Authors' contributions FST, NVG and DVB conceived the study; NVG, RDP and KB selected the population; NVG, MM, RDP and KB reviewed all available data; NVG, RDP, KB, HVO, TL and MM conducted the statistical analysis; FST, GM, NVG and DVB and wrote the first draft of the paper; XW, KB, HVO, TL and MM revised the text for intellectual content. All the authors have full access to the data of the present study, approved the final version of this manuscript and accepted responsibility to submit for publication. NVG, GM and DVB has verified the data of the study.
Declaration of Competing Interests FST received lecture fees from BD, Zoll, Nihon Khoden and Neuroptics, which are all outside the content of the present study. Other authors declare that they have no competing interests.
Ethics approval and consent to participate The hospital data collection performed by Sciensano, the Belgian Institute of Public Health, is legally entitled for surveillance of infectious diseases in Belgium (Royal Decree of 21/03/2018). The COVID-19 clinical surveillance was authorized by an independent administrative authority protecting privacy and personal data, and approved by the ethical committee of Ghent University Hospital (BC-07507).
No funding was obtained to this study
Supplementary materials Supplementary material associated with this article can be found, in the online version, at doi:10.1016/j.lanepe.2020.100019.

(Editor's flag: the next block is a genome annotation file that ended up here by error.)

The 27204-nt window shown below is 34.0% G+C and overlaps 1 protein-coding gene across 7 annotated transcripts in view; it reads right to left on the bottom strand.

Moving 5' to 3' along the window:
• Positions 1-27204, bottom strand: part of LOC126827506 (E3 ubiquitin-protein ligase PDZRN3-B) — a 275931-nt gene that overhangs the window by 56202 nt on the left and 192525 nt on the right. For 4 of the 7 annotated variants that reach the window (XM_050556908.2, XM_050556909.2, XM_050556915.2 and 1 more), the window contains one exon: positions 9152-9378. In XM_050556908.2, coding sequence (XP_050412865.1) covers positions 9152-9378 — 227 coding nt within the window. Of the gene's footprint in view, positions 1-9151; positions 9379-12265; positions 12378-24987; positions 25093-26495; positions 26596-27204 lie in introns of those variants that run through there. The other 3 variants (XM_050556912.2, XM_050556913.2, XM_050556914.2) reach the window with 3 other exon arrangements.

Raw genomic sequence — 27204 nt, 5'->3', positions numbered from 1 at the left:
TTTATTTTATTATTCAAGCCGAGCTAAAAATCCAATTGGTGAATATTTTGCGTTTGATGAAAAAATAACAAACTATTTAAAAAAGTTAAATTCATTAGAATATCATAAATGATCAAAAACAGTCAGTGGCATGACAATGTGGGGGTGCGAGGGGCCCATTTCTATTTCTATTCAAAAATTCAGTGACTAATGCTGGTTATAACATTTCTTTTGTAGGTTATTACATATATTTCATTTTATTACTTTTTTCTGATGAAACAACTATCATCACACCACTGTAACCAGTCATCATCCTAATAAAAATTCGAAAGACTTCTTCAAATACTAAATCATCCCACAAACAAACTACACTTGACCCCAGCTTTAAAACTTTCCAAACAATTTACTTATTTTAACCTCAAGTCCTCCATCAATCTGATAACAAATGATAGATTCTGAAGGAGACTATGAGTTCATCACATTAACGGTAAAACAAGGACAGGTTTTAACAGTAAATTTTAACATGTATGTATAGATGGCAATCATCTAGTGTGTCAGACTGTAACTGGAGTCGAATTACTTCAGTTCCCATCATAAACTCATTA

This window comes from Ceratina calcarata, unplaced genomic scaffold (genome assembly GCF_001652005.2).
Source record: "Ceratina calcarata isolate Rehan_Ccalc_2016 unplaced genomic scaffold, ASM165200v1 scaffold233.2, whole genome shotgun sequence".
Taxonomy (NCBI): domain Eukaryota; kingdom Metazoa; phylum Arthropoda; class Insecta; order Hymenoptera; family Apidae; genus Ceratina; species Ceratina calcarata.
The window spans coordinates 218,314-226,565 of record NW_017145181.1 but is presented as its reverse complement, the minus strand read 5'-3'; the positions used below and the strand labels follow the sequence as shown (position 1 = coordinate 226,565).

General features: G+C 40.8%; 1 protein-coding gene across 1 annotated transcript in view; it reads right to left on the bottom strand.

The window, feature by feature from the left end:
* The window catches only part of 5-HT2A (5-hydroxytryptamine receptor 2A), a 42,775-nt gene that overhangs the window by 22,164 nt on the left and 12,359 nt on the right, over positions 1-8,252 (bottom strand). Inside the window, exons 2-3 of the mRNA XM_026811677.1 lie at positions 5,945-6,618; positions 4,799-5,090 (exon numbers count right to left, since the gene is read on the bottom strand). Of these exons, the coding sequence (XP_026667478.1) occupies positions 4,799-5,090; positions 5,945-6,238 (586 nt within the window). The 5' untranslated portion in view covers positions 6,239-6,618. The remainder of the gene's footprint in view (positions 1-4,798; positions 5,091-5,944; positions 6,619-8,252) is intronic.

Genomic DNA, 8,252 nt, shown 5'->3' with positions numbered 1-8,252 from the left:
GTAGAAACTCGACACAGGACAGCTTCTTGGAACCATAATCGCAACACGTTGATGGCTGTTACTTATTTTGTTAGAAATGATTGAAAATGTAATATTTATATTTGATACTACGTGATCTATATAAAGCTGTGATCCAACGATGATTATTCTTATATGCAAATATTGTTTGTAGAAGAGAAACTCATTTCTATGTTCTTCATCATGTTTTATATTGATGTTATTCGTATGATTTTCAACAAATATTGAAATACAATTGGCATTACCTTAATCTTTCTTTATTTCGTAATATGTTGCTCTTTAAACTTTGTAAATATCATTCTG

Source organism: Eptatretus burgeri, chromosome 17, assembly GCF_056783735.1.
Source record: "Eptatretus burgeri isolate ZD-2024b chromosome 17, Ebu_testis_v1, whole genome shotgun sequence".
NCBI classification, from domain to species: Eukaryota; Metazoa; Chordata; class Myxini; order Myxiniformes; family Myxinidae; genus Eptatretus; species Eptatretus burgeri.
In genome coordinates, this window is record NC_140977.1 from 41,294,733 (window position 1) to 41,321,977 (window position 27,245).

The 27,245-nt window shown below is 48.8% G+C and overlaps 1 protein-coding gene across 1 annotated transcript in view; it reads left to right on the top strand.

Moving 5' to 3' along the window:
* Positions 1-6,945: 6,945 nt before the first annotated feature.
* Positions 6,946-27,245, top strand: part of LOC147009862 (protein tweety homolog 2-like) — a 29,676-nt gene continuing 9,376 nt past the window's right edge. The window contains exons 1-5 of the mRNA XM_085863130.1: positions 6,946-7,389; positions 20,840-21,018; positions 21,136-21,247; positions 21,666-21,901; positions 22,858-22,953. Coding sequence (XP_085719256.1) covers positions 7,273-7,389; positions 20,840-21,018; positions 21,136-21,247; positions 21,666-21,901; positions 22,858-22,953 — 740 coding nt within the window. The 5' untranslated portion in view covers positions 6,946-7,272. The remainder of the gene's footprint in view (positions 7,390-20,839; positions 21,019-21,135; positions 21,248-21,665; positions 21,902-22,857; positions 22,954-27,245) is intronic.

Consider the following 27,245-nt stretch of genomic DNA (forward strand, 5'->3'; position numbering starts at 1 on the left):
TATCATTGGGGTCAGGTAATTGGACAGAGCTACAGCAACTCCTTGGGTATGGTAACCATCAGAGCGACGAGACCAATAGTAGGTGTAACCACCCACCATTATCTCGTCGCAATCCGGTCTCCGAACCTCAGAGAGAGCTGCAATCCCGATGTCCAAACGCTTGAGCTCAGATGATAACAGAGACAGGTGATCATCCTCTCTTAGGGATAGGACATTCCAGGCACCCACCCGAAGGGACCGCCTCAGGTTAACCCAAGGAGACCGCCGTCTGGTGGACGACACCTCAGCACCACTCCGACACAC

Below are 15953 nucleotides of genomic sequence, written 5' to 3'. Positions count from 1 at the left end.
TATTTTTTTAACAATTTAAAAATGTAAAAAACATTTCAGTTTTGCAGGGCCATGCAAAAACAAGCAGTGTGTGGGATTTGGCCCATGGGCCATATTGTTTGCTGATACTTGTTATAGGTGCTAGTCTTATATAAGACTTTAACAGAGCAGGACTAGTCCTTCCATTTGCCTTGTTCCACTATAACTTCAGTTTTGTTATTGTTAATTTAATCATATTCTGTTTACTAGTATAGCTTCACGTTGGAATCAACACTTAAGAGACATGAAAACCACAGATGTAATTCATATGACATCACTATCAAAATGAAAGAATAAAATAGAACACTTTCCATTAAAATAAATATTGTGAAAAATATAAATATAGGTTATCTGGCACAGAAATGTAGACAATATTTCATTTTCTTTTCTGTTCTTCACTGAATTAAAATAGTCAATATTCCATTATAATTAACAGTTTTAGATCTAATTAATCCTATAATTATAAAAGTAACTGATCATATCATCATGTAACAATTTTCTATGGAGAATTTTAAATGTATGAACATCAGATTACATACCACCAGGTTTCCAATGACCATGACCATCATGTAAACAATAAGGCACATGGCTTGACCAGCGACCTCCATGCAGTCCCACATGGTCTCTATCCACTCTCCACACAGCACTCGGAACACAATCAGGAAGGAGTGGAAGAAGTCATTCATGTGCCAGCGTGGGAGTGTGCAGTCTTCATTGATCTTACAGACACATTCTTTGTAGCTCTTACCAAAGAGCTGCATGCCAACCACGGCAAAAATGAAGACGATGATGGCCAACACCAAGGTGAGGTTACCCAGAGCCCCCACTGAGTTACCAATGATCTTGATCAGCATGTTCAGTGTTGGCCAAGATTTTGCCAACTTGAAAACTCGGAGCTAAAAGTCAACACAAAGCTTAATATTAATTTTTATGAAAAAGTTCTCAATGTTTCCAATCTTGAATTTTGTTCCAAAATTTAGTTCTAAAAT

Aziz, Arabi, Alhazzani, Managing ICU surge during the COVID-19 crisis: rapid guidelines, Intensive Care Med
Azoulay, De Waele, Ferrer, Symptoms of burnout in intensive care unit specialists facing the COVID-19 outbreak, Ann Intensive Care
Azoulay, Fartoukh, Darmon, Increased mortality in patients with severe SARS-CoV-2 infection admitted within seven days of disease onset, Intensive Care Med
Catteau, Dauby, Montourcy, Low-dose hydroxychloroquine therapy and mortality in hospitalised patients with COVID-19: a nationwide observational study of 8075 participants, Int J Antimicrob Agents
Cummings, Baldwin, Abrams, Epidemiology, clinical course, and outcomes of critically ill adults with COVID-19 in New York City: a prospective cohort study, Lancet
Fiolet, Guihur, Rebeaud, Effect of hydroxychloroquine with or without azithromycin on the mortality of coronavirus disease 2019 (COVID-19) patients: a systematic review and meta-analysis, Clin Microbiol Infect, doi:10.1016/j.cmi.2020.08.022
Gattinoni, Chiumello, Caironi, COVID-19 pneumonia: different respiratory treatments for different phenotypes?, Intensive Care Med
Grasselli, Greco, Zanella, Risk Factors associated with mortality among patients With COVID-19 in intensive care units in Lombardy, Italy, JAMA Intern Med
Grasselli, Pesenti, Cecconi, Critical care utilization for the COVID-19 outbreak in Lombardy, Italy: early experience and forecast during an emergency response, JAMA